While Sea of Shadows is ostensibly about the vaquita, the world’s smallest whale and one of its most endangered species, with a population currently estimated at 15 or less, there are times in the film that the animals themselves are overshadowed by the sheer ballsiness of the filmmakers and some of the environmentalists and journalists trying to save them.
Lots of environmental activism is aspirational, examples of ways we could imagine ourselves making a difference if we were better, braver, more compassionate people. All I could think watching Sea of Shadows was, “Oh God I would never do this.”
It’s one thing to take on Japanese whaling ships as the crew of the Sea Shepherd, featured prominently in Sea of Shadows and previously seen on Whale Wars so often do or even ivory poachers as in director Richard Ladkani’s previous film, The Ivory Game, for Netflix, but in Sea of Shadows, the main adversary is Mexican drug cartels. Who, as Ladkani puts it, “Don’t fuss around. They just kill you if they don’t like you.”
The cartels have turned sale of the swim bladder from the totoaba, the “cocaine of the sea” prized in China for its supposed medicinal properties, into a lucrative trade with Chinese brokers a process during which the vaquita is merely an unintended bycatch. The cartels seem to have been able to buy protection at the highest levels of Mexican law enforcement and the military, and yet you have Ladkani and his crew trying to infiltrate their gangs just to get the word out, and Mexican journalist Carlos Loret de Mola going on Mexican TV with his face uncovered in an attempt to do same. This is in the second most dangerous country in the world for journalists. It’s a level of commitment that’s admirable even as its mystifying.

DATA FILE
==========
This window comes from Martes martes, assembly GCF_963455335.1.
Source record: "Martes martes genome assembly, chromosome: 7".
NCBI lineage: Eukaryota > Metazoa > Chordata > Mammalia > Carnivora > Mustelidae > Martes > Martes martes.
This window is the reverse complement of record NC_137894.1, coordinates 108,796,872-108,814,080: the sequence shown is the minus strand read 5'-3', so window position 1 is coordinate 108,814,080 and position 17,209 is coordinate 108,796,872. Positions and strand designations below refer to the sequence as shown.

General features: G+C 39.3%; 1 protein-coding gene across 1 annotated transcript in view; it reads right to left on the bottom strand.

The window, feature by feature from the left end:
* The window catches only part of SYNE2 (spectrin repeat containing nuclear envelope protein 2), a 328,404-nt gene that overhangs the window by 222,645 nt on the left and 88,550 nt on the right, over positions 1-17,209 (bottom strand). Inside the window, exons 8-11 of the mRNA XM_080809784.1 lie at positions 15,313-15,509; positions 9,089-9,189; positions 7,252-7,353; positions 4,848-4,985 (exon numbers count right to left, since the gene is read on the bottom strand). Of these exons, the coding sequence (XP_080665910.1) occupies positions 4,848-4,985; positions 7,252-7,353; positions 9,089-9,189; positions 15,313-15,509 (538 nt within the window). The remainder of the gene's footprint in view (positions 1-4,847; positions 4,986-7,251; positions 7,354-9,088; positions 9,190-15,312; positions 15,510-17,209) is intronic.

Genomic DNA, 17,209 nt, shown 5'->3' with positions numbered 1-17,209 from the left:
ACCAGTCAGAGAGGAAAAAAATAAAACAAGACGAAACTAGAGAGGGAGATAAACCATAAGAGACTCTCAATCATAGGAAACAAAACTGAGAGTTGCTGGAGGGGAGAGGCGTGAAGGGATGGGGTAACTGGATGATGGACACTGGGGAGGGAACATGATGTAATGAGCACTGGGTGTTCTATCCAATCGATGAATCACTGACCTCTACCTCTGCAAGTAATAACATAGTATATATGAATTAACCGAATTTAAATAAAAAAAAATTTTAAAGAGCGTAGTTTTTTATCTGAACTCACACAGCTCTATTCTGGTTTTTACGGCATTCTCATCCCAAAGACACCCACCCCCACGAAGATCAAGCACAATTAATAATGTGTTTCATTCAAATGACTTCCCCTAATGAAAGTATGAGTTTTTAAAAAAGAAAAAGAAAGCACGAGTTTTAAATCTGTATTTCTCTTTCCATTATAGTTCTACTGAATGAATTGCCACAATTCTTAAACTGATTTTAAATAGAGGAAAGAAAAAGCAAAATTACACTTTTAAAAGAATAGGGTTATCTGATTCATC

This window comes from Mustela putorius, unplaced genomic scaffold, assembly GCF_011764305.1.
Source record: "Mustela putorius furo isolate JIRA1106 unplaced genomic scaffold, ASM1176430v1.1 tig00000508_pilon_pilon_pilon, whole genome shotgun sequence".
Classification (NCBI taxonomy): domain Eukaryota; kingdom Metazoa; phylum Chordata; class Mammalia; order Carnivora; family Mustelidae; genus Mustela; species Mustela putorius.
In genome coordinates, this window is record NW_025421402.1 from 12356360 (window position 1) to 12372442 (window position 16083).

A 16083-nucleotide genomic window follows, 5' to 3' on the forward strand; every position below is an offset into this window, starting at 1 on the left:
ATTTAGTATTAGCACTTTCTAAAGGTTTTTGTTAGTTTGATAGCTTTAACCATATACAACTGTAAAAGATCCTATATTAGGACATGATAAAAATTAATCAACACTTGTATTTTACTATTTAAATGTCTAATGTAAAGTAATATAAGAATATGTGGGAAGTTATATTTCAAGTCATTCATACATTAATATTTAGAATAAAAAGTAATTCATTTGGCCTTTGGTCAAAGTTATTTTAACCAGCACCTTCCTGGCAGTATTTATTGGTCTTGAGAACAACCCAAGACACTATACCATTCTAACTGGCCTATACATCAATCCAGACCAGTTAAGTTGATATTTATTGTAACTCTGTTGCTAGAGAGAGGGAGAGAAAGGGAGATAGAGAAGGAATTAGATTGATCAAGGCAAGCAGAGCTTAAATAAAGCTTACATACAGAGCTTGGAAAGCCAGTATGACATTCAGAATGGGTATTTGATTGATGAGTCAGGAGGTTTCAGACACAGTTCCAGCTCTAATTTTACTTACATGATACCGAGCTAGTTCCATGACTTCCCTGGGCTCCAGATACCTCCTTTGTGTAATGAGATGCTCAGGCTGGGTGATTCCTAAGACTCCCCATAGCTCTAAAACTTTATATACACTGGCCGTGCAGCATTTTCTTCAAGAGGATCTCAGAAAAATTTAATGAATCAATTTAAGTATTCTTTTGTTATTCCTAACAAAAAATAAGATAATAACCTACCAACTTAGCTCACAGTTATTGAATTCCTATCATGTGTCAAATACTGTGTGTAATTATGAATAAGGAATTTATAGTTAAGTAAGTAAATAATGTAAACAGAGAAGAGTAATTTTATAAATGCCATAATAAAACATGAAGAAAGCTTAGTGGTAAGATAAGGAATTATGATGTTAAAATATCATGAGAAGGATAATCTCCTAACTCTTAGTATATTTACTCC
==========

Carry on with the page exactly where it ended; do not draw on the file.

Another aspect that elevates Sea of Shadows as a film which won an audience award for best documentary at Sundance, along with a handful of other festivals is that Ladkani doesn’t soft-peddle what it takes to wage a fight like this and how hopeless it can feel. Especially when conservationists raise millions for a rescue effort that turns out to be a disaster, or when poorly executed conservation policy seems to achieve nothing but putting legal fisherman out of work and sour the public on environmentalists. To Ladkani though, that’s just part of the challenge for a fight that’s worth waging. It’s one he’s still fighting.
With Sea of Shadows opening in a handful of cities this past week New York, LA, San Francisco, Chicago, I spoke to Ladkani by phone.